It is no problem to build a special antenna just for that county and have our other NVIS antenna(s) up higher.
I have so much snow in my yard now, I'm waiting for it to go down some and then we can experiment to see what will and will not work. I think that is going to be the best way to insure good comms the majority of the time. I was just looking for a starting point to save time and materials. I enjoy experimenting, so we will come up with something that will work.
I'm still trying to get the local group in that one county to see if they can get a repeater up (maybe with a MESH system), one that has solar back up so we have a better chance with VHF/UHF and high gain directional antennas if needed. Money seems to be the biggest problem. It's a poor county and getting the one's in charge to realize the importance of a repeater may be tough. Maybe an individual who has the means can do so. It's not my county, so I'm not involved in their affairs, I just want to insure we can communicate with them if it become necessary. Us rural folks tend to look out for others the best we can.
Worst case is to find someone at a distance that can relay between the two counties on HF. We will make it work somehow, someway, we always do.

Thanks and 73's John KF7VXA
Logged
WG8Z
Member

Posts: 192




Ignore
« Reply #23 on: March 16, 2014, 07:44:11 AM »

John
Did a statewide exercise a couple of years ago. Midsummer On 75 meters. I was running my flat top dipole at 45
feet.... Another station 80 miles away with a flattop dipole at 35'.  Morning and evening we had great coms with just 5 watts S9 or better.  High noon (lots of D-layer absorption)  we had to bump the power to 100 w. to maintain the s-9.
 The guys running the low antennas < 15 feet were very poor performers. I could copy all morning and eve but they were weak. They all had difficulty with each other. Noon time NONE were even in the game.
One guy had a dipole at 90 feet and his signal was on par with those running 30 to 60 feet. His complained of high noise floor from storms 600 miles away.
Best performing station (best signal reports and ability to copy others) was running a flat-top at 55 ft.
The flat tops or drooping dipoles consistently out performed the inverted V's.
Tested all distances from 0-200 miles.

In addition we checked regional coms, 0-600 miles.
As you can guess the higher antennas did best.
None of the < 20ft were even in the game.

No modeling, no theory, just real world results.
YMMV
73
Greg
Logged
KF7VXA
Member

Posts: 458




Ignore
« Reply #24 on: March 19, 2014, 03:32:59 PM »

John
Did a statewide exercise a couple of years ago. Midsummer On 75 meters. I was running my flat top dipole at 45
feet.... Another station 80 miles away with a flattop dipole at 35'.  Morning and evening we had great coms with just 5 watts S9 or better.  High noon (lots of D-layer absorption)  we had to bump the power to 100 w. to maintain the s-9.
 The guys running the low antennas < 15 feet were very poor performers. I could copy all morning and eve but they were weak. They all had difficulty with each other. Noon time NONE were even in the game.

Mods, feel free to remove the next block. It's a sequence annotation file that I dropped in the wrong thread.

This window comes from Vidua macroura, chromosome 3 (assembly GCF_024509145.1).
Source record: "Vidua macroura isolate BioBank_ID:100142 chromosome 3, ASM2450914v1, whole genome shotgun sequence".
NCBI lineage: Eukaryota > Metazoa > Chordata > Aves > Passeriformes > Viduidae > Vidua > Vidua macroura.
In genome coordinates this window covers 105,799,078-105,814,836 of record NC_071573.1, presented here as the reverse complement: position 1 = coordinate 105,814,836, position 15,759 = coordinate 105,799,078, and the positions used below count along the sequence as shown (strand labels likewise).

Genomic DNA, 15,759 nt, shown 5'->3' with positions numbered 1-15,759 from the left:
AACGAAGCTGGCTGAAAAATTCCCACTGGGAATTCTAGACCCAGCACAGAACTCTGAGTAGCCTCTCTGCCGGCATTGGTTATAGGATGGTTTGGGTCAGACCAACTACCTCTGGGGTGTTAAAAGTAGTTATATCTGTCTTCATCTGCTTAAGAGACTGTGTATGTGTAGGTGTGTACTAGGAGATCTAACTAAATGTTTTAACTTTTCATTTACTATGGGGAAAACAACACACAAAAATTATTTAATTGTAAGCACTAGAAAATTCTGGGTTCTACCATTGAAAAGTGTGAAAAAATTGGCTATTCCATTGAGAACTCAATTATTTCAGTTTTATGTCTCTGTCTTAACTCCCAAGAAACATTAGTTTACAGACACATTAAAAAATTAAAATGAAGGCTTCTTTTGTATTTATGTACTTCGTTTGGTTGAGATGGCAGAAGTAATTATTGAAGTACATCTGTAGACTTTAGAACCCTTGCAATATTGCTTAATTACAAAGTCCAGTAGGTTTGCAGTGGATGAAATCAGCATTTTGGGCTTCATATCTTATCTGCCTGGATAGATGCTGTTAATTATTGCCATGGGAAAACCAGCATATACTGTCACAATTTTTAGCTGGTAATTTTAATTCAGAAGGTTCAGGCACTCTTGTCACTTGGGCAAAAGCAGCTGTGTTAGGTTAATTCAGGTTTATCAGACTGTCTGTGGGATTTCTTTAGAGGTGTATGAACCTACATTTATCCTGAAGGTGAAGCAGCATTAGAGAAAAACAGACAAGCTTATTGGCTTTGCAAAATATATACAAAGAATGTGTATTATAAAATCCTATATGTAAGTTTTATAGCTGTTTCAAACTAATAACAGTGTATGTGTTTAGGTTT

One guy had a dipole at 90 feet and his signal was on par with those running 30 to 60 feet. His complained of high noise floor from storms 600 miles away.
Best performing station (best signal reports and ability to copy others) was running a flat-top at 55 ft.
The flat tops or drooping dipoles consistently out performed the inverted V's.
Tested all distances from 0-200 miles.

In addition we checked regional coms, 0-600 miles.
As you can guess the higher antennas did best.
None of the < 20ft were even in the game.

No modeling, no theory, just real world results.
YMMV
73
Greg

Great reply Greg,

You can't always have your cake and eat it too.
My real concern was to be able to get reliable comms a short distance away (within 75 miles) using HF. I am just looking for the best set up as not to have the signal touchdown further than we need it to, so for that, getting your signal as close to a 90 degree angle is of course going to be what would be ideal. In the real world, there are many variables. I was just looking for some ideas for this one situation. I also wanted to avoid too much distance as the one high antenna that you pointed out that was receiving all the lightning crashes. I like the idea of putting a reflector wire under the horizontal dipole that was also mentioned. That should give a little bit of directionability upward.
I will try the height you suggested for the 75 meters, I think it may be the best compromise.
The responses one gets are many times different and one has to go with what they know and compare it to what replies are received. The real world one's are almost always the best, not a guess or just theory. I read another post about a guy who would bury his NVIS antenna a few inches under the ground, kinda just passed over that one.
Were it flat land or rolling hills, it would be far easier that having the station you are trying to reach with mountains all around it. The joys of rural living. Sometimes it's hard to visualize what someone is dealing with. Thanks for the reply's

73's John KF7VXA

The
Logged
Pages: Prev 1 [2]   Go Up
  Print  
 
Jump to:  

Powered by MySQL Powered by PHP Powered by SMF 1.1.11 | SMF © 2006-2009, Simple Machines LLC Valid XHTML 1.0! Valid CSS!